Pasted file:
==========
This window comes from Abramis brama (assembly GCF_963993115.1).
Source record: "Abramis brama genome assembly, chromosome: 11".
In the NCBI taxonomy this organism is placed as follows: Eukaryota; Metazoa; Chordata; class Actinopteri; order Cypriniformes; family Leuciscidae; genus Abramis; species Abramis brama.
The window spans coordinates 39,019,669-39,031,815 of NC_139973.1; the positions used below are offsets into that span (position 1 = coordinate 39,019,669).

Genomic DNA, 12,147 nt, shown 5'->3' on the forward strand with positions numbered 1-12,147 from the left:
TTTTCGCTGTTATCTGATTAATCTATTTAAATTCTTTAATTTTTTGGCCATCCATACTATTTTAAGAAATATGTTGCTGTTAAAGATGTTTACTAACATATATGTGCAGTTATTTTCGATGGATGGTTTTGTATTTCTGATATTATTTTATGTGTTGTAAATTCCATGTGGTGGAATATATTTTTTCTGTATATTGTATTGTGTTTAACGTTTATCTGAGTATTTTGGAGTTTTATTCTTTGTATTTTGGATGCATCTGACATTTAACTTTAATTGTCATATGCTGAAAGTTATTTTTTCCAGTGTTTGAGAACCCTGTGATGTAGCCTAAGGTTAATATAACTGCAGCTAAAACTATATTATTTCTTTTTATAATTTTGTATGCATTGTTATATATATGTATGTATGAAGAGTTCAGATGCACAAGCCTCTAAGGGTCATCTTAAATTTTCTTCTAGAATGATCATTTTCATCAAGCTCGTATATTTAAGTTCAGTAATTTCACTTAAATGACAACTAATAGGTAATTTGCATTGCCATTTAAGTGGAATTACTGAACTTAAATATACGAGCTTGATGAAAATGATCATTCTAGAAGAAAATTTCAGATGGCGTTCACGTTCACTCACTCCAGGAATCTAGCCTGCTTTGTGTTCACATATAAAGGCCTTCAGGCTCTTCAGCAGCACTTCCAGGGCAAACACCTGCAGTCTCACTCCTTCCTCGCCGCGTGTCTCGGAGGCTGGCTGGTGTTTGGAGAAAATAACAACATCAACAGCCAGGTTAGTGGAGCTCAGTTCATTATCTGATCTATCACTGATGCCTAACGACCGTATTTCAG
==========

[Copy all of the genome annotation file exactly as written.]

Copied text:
This window comes from Abramis brama (assembly GCF_963993115.1).
Source record: "Abramis brama genome assembly, chromosome: 11".
In the NCBI taxonomy this organism is placed as follows: Eukaryota; Metazoa; Chordata; class Actinopteri; order Cypriniformes; family Leuciscidae; genus Abramis; species Abramis brama.
The window spans coordinates 39,019,669-39,031,815 of NC_139973.1; the positions used below are offsets into that span (position 1 = coordinate 39,019,669).

Genomic DNA, 12,147 nt, shown 5'->3' on the forward strand with positions numbered 1-12,147 from the left:
TTTTCGCTGTTATCTGATTAATCTATTTAAATTCTTTAATTTTTTGGCCATCCATACTATTTTAAGAAATATGTTGCTGTTAAAGATGTTTACTAACATATATGTGCAGTTATTTTCGATGGATGGTTTTGTATTTCTGATATTATTTTATGTGTTGTAAATTCCATGTGGTGGAATATATTTTTTCTGTATATTGTATTGTGTTTAACGTTTATCTGAGTATTTTGGAGTTTTATTCTTTGTATTTTGGATGCATCTGACATTTAACTTTAATTGTCATATGCTGAAAGTTATTTTTTCCAGTGTTTGAGAACCCTGTGATGTAGCCTAAGGTTAATATAACTGCAGCTAAAACTATATTATTTCTTTTTATAATTTTGTATGCATTGTTATATATATGTATGTATGAAGAGTTCAGATGCACAAGCCTCTAAGGGTCATCTTAAATTTTCTTCTAGAATGATCATTTTCATCAAGCTCGTATATTTAAGTTCAGTAATTTCACTTAAATGACAACTAATAGGTAATTTGCATTGCCATTTAAGTGGAATTACTGAACTTAAATATACGAGCTTGATGAAAATGATCATTCTAGAAGAAAATTTCAGATGGCGTTCACGTTCACTCACTCCAGGAATCTAGCCTGCTTTGTGTTCACATATAAAGGCCTTCAGGCTCTTCAGCAGCACTTCCAGGGCAAACACCTGCAGTCTCACTCCTTCCTCGCCGCGTGTCTCGGAGGCTGGCTGGTGTTTGGAGAAAATAACAACATCAACAGCCAGGTTAGTGGAGCTCAGTTCATTATCTGATCTATCACTGATGCCTAACGACCGTATTTCAG